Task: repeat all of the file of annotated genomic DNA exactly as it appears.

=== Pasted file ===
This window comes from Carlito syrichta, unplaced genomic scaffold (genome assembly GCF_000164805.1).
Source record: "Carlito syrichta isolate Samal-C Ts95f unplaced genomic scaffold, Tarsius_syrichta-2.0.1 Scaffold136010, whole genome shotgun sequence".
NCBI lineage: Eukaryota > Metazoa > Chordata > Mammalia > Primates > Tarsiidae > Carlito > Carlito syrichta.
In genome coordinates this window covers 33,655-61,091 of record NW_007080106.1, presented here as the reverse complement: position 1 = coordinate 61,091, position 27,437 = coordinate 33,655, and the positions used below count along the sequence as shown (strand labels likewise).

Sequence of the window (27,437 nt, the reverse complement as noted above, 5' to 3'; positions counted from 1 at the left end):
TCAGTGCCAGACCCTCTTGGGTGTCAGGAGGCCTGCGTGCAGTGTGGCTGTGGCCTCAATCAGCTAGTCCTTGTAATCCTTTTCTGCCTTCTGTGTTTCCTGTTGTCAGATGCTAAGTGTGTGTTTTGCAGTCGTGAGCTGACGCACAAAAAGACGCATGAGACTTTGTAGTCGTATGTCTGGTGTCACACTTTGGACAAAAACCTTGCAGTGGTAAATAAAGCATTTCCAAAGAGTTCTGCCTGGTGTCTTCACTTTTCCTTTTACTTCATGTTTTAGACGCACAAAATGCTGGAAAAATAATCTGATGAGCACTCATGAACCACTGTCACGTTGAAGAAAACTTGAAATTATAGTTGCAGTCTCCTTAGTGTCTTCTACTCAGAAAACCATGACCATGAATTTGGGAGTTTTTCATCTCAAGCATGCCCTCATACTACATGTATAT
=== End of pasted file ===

This window comes from Carlito syrichta, unplaced genomic scaffold (genome assembly GCF_000164805.1).
Source record: "Carlito syrichta isolate Samal-C Ts95f unplaced genomic scaffold, Tarsius_syrichta-2.0.1 Scaffold136010, whole genome shotgun sequence".
NCBI lineage: Eukaryota > Metazoa > Chordata > Mammalia > Primates > Tarsiidae > Carlito > Carlito syrichta.
In genome coordinates this window covers 33,655-61,091 of record NW_007080106.1, presented here as the reverse complement: position 1 = coordinate 61,091, position 27,437 = coordinate 33,655, and the positions used below count along the sequence as shown (strand labels likewise).

Sequence of the window (27,437 nt, the reverse complement as noted above, 5' to 3'; positions counted from 1 at the left end):
TCAGTGCCAGACCCTCTTGGGTGTCAGGAGGCCTGCGTGCAGTGTGGCTGTGGCCTCAATCAGCTAGTCCTTGTAATCCTTTTCTGCCTTCTGTGTTTCCTGTTGTCAGATGCTAAGTGTGTGTTTTGCAGTCGTGAGCTGACGCACAAAAAGACGCATGAGACTTTGTAGTCGTATGTCTGGTGTCACACTTTGGACAAAAACCTTGCAGTGGTAAATAAAGCATTTCCAAAGAGTTCTGCCTGGTGTCTTCACTTTTCCTTTTACTTCATGTTTTAGACGCACAAAATGCTGGAAAAATAATCTGATGAGCACTCATGAACCACTGTCACGTTGAAGAAAACTTGAAATTATAGTTGCAGTCTCCTTAGTGTCTTCTACTCAGAAAACCATGACCATGAATTTGGGAGTTTTTCATCTCAAGCATGCCCTCATACTACATGTATAT